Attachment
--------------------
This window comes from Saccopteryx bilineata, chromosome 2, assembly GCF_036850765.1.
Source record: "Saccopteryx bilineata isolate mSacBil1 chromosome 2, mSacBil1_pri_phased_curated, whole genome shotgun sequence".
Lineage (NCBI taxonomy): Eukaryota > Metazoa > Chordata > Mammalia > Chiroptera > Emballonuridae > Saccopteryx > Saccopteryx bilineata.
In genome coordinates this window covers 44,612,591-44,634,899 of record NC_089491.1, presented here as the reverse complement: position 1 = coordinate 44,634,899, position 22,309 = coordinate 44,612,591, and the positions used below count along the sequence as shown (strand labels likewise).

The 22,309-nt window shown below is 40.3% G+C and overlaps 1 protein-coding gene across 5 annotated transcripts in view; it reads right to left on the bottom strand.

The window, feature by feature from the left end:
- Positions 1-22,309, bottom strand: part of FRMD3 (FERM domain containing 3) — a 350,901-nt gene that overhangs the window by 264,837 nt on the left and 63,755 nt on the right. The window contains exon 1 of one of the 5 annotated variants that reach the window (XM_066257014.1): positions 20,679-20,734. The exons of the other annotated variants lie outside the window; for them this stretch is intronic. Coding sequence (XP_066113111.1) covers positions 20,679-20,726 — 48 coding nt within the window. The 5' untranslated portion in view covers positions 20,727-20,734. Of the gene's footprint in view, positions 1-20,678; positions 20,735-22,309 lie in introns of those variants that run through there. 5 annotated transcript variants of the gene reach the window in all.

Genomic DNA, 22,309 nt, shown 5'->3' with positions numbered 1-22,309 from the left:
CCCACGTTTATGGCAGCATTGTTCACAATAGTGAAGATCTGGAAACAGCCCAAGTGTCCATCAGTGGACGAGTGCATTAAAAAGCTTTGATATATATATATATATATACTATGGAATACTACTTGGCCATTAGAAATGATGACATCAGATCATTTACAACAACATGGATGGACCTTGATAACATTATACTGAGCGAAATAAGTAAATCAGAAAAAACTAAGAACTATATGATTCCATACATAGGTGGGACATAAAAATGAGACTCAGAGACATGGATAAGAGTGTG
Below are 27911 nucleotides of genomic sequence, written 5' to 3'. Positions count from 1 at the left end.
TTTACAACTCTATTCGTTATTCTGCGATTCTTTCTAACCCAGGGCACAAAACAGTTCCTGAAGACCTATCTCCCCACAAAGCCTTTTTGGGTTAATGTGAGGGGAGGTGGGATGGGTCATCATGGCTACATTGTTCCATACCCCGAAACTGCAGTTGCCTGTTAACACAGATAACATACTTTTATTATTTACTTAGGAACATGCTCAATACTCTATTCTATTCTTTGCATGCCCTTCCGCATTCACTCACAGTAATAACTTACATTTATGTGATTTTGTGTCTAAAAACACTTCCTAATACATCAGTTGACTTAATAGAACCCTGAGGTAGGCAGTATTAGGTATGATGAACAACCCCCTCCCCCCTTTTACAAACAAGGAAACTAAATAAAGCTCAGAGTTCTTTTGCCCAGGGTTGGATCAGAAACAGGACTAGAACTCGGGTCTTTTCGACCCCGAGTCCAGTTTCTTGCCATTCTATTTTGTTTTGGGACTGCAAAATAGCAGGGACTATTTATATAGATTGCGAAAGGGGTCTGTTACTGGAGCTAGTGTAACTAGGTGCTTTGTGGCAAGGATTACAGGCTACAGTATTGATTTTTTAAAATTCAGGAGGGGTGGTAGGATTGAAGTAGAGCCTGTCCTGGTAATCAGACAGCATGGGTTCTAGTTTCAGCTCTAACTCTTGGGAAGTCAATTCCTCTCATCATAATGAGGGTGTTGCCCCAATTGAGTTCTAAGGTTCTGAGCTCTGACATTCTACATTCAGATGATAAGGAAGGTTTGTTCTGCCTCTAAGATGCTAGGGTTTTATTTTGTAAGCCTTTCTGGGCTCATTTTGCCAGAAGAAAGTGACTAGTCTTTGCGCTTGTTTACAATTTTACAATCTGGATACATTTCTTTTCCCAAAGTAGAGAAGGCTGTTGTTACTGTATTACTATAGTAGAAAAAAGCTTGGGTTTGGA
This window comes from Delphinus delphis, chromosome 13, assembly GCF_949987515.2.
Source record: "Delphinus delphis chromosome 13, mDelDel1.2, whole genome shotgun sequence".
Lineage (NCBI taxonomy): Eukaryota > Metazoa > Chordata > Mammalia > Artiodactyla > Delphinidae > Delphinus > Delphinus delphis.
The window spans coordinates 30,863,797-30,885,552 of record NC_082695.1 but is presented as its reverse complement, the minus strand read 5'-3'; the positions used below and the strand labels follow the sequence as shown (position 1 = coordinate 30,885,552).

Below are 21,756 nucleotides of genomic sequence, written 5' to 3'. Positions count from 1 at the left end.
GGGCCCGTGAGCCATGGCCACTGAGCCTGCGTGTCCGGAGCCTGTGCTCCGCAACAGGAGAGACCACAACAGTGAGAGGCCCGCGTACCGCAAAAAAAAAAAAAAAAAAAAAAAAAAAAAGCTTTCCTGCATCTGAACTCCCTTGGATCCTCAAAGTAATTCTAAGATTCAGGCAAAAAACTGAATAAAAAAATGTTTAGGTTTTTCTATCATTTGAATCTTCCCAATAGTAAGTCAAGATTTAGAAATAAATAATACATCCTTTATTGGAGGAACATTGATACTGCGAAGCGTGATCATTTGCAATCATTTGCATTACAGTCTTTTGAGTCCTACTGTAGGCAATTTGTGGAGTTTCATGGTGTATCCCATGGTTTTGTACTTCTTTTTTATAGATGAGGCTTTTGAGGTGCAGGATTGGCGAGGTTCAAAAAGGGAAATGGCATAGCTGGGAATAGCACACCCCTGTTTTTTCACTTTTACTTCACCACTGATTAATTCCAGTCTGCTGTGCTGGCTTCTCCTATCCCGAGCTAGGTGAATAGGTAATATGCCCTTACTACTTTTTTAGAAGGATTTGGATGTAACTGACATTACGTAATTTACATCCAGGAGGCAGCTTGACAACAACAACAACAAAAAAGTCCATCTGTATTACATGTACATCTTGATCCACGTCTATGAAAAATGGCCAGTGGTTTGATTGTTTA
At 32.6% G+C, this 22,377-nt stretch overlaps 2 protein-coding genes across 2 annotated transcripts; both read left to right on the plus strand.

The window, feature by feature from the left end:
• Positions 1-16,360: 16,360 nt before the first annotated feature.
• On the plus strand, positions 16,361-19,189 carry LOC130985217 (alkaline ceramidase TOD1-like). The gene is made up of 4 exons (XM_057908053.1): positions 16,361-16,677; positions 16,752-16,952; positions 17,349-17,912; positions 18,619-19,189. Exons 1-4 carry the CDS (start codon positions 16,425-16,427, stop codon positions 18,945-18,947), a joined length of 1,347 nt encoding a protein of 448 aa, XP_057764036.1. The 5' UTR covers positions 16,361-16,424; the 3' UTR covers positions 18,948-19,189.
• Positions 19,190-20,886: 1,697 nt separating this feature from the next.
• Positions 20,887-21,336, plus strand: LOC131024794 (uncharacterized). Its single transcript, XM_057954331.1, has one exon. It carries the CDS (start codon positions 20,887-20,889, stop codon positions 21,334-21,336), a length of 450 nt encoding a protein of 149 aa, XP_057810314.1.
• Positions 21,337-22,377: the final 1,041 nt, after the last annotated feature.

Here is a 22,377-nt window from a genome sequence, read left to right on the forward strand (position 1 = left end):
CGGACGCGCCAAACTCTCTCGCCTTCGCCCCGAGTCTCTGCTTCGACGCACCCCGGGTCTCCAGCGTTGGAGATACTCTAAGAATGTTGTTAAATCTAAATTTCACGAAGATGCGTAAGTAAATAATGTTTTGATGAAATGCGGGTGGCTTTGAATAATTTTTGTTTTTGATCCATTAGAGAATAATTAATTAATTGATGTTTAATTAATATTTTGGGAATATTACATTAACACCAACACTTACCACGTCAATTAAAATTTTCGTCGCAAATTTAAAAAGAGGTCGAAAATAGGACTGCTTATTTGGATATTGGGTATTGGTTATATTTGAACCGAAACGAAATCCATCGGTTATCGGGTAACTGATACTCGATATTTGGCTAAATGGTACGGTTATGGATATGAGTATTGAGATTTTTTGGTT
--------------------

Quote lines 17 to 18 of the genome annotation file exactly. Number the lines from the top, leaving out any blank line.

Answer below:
GGGCCCGTGAGCCATGGCCACTGAGCCTGCGTGTCCGGAGCCTGTGCTCCGCAACAGGAGAGACCACAACAGTGAGAGGCCCGCGTACCGCAAAAAAAAAAAAAAAAAAAAAAAAAAAAAGCTTTCCTGCATCTGAACTCCCTTGGATCCTCAAAGTAATTCTAAGATTCAGGCAAAAAACTGAATAAAAAAATGTTTAGGTTTTTCTATCATTTGAATCTTCCCAATAGTAAGTCAAGATTTAGAAATAAATAATACATCCTTTATTGGAGGAACATTGATACTGCGAAGCGTGATCATTTGCAATCATTTGCATTACAGTCTTTTGAGTCCTACTGTAGGCAATTTGTGGAGTTTCATGGTGTATCCCATGGTTTTGTACTTCTTTTTTATAGATGAGGCTTTTGAGGTGCAGGATTGGCGAGGTTCAAAAAGGGAAATGGCATAGCTGGGAATAGCACACCCCTGTTTTTTCACTTTTACTTCACCACTGATTAATTCCAGTCTGCTGTGCTGGCTTCTCCTATCCCGAGCTAGGTGAATAGGTAATATGCCCTTACTACTTTTTTAGAAGGATTTGGATGTAACTGACATTACGTAATTTACATCCAGGAGGCAGCTTGACAACAACAACAACAAAAAAGTCCATCTGTATTACATGTACATCTTGATCCACGTCTATGAAAAATGGCCAGTGGTTTGATTGTTTA
At 32.6% G+C, this 22,377-nt stretch overlaps 2 protein-coding genes across 2 annotated transcripts; both read left to right on the plus strand.